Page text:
- Timothy M Frayling, professor of human genetics
- 1Genetics of Complex Traits, Peninsula College of Medicine and Dentistry, University of Exeter, Exeter EX1 2LU, UK
Genetic variation has not changed appreciably in the past 50 years and therefore cannot explain the secular increases in average body mass index observed over the past few decades. But changes in the environment (decreased need for physical activity and greater availability of cheap food) mean we are all at increased risk of obesity compared with our parents and grandparents. So why do many people remain slim, while others gain weight?
Genetic variation influences our appetites, metabolism, and tolerance of physical activity. This creates a strong genetic component to variation in body mass index in today’s environment. An analogy can be made with smoking—if everyone inhaled the same amount of cigarette smoke every day, the strongest risk factor for lung cancer would be genetic susceptibility to the adverse effects of cigarette smoke (G Davey Smith, personal communication).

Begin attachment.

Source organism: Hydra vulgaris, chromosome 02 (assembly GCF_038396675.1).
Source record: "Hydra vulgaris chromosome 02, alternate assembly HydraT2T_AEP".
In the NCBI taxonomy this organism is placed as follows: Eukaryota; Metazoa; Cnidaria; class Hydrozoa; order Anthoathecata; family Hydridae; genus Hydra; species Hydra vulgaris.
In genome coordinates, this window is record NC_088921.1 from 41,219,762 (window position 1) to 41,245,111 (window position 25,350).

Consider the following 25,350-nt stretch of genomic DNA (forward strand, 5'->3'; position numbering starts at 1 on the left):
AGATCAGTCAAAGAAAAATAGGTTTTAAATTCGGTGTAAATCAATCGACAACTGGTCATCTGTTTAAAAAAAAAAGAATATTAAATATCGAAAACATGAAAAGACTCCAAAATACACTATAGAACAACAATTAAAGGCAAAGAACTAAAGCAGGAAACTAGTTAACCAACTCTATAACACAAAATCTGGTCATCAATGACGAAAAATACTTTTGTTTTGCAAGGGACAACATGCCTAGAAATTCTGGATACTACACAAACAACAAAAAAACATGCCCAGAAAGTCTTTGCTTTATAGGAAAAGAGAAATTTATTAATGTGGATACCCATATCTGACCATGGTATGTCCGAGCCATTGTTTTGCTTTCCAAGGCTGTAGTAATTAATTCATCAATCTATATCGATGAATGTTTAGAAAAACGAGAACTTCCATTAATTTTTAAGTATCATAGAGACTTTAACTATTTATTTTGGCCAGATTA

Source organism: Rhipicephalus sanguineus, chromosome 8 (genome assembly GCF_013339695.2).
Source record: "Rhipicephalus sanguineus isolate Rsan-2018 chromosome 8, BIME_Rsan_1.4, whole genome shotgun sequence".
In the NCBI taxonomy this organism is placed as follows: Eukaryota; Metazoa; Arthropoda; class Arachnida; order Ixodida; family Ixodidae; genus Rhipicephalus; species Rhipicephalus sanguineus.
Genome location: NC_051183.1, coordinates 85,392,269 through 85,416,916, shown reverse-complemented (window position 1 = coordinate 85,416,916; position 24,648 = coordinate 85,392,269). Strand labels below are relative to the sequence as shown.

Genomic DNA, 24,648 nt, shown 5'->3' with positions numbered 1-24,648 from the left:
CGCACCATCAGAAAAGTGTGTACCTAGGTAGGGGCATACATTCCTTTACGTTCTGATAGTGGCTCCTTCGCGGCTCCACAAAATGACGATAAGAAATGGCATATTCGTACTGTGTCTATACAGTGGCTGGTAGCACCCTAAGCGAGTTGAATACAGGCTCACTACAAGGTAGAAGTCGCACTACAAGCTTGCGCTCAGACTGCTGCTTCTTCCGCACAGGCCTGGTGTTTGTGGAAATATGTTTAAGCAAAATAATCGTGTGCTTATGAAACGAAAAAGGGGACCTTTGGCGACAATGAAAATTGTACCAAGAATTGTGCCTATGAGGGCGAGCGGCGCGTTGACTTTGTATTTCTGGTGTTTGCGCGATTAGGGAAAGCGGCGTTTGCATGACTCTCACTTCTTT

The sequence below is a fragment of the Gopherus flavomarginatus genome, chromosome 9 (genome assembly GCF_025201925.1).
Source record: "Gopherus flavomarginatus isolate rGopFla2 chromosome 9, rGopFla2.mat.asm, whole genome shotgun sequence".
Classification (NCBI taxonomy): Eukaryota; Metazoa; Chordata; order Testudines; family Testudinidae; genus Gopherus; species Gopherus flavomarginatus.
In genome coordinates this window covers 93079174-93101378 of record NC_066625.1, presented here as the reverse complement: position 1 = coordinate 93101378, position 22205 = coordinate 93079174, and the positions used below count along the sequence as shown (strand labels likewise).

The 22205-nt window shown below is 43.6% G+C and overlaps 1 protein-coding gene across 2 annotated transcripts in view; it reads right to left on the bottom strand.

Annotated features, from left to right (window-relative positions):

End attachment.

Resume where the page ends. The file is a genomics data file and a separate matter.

Size of genetic effect
Twin and adoption studies show consistently that variation in body mass index has a strong genetic component. One study assessed the heritability of body mass index in over 20 000 young adult twin pairs from eight …